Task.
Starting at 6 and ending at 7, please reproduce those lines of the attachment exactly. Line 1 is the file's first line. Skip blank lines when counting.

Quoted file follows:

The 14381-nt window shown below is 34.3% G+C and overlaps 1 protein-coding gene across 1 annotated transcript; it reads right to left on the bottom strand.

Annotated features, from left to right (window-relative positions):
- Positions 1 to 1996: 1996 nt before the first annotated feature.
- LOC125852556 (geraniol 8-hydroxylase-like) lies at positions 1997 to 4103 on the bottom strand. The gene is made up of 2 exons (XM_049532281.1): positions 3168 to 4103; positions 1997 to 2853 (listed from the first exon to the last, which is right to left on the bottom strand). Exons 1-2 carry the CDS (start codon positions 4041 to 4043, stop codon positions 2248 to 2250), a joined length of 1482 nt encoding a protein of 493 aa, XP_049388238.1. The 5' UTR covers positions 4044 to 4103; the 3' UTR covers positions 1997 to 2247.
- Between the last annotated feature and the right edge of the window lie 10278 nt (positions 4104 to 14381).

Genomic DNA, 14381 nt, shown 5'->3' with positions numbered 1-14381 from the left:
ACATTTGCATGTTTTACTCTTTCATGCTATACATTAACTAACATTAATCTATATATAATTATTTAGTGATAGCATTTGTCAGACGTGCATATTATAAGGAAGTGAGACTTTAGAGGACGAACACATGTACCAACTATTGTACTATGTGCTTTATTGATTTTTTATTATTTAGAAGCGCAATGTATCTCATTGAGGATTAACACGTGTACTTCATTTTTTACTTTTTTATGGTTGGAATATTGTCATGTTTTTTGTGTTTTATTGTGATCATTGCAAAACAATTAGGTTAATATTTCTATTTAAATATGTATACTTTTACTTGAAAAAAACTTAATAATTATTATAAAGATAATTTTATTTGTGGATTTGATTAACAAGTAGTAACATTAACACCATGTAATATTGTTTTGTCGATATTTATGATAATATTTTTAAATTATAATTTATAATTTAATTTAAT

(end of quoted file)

Genomic DNA, 14381 nt, shown 5'->3' with positions numbered 1-14381 from the left:
ACATTTGCATGTTTTACTCTTTCATGCTATACATTAACTAACATTAATCTATATATAATTATTTAGTGATAGCATTTGTCAGACGTGCATATTATAAGGAAGTGAGACTTTAGAGGACGAACACATGTACCAACTATTGTACTATGTGCTTTATTGATTTTTTATTATTTAGAAGCGCAATGTATCTCATTGAGGATTAACACGTGTACTTCATTTTTTACTTTTTTATGGTTGGAATATTGTCATGTTTTTTGTGTTTTATTGTGATCATTGCAAAACAATTAGGTTAATATTTCTATTTAAATATGTATACTTTTACTTGAAAAAAACTTAATAATTATTATAAAGATAATTTTATTTGTGGATTTGATTAACAAGTAGTAACATTAACACCATGTAATATTGTTTTGTCGATATTTATGATAATATTTTTAAATTATAATTTATAATTTAATTTAAT